I have been working with multiple teams on containerizing their infrastructure using docker. A while back I needed to help a team understand Docker containers by getting them to dive in and get started rather than just talk and point to slide decks. We started by containerizing the simplest possible .net core console app.
The first app we built was a simple console app that used a timer and printed the date and time every 2 seconds. The code and the output for this program is below
The idea was to containerize this simple application and run it in a container using docker. Before starting this we installed docker for windows and set it to use Linux containers. In order to containerize this console application we created a dockerfile at the root of the project. We created the docker file below.
This docker file uses multi-stage build which means that the final image is built in multiple stages and the intermediate stages can be discarded, keeping the final image size low. Lets understand the docker file a bit later and see how we can now get this application built to run inside a container. I now use Docker build command to build an image from instructions in the docker file. The docker build command uses the instructions in the Dockerfile to build the image. I execute Docker build command passing it the -t flag indicating what name to tag the image, the path to the dockerfile using the -f parameter and the . parameter to indicate the context for the command. Now let us look at the output.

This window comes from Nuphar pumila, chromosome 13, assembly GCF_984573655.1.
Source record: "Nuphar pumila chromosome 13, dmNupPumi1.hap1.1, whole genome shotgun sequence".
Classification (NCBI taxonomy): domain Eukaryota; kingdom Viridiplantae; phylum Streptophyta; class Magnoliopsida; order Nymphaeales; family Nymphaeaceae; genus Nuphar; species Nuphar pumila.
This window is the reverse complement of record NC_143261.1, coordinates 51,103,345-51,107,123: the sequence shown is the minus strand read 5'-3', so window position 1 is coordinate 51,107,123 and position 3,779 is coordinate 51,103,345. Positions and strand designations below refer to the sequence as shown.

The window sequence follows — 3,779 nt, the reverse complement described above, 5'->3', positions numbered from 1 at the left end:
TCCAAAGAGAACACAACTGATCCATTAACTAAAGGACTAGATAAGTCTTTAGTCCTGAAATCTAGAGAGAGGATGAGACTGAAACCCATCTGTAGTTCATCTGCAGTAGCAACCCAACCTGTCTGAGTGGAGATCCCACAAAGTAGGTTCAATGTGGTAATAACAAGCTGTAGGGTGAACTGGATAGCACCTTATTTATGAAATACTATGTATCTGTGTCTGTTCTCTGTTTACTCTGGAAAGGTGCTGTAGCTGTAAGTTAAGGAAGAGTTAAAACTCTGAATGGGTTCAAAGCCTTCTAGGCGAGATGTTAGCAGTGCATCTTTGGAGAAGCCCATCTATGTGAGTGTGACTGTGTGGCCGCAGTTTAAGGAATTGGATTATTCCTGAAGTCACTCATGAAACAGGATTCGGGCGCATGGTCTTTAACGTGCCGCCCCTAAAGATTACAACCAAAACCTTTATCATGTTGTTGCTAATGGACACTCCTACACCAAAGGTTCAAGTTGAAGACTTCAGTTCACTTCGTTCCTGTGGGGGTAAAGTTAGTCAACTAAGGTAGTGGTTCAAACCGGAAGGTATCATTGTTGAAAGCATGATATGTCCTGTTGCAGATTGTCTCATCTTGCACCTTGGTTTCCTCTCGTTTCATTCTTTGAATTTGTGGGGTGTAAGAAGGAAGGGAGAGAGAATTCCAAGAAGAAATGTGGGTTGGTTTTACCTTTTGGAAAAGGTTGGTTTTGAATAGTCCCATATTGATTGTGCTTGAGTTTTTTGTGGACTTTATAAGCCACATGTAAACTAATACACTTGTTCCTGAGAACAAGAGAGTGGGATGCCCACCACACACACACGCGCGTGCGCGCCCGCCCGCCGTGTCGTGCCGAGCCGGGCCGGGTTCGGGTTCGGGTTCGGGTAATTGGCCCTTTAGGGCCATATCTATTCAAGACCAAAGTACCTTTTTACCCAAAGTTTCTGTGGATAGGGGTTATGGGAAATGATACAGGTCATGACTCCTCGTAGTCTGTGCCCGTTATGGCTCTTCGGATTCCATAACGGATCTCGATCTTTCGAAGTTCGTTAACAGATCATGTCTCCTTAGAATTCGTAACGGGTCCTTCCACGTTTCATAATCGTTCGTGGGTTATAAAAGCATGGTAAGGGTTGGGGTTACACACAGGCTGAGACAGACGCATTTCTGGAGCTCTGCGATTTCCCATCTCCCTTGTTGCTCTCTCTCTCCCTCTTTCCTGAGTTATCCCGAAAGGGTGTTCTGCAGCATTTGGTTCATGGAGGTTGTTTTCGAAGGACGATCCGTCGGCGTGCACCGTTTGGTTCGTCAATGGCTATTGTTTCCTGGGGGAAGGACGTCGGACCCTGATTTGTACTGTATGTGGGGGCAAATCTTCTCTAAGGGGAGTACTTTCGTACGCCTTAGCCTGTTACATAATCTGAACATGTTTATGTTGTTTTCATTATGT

Now Docker build has built an image based on instructions from the dockerfile. To list out the image we can use the docker image ls command as seen below
In the above screen shot we can see a listing of all images on my system and right at the top is the image we built tagged as thetimeimg based on our -t parameter to the docker build command. Now that we have an image , we can use this image to start a container which will also execute the dotnet console application within the container. We can do so by using the docker run command.
Cool. Now we have a dotnet console application running on Linux inside a docker container using Docker for Windows on Windows 10 :-). We have used Docker run with the -I command to run the container interactively and hence the output is visible on the command line. The next step was to see how we can run a .Net Core 2.1 Web application in a docker container and expose it to the outside world. That is in the next post.
The Code for this series is at Docker-BlogSamples repository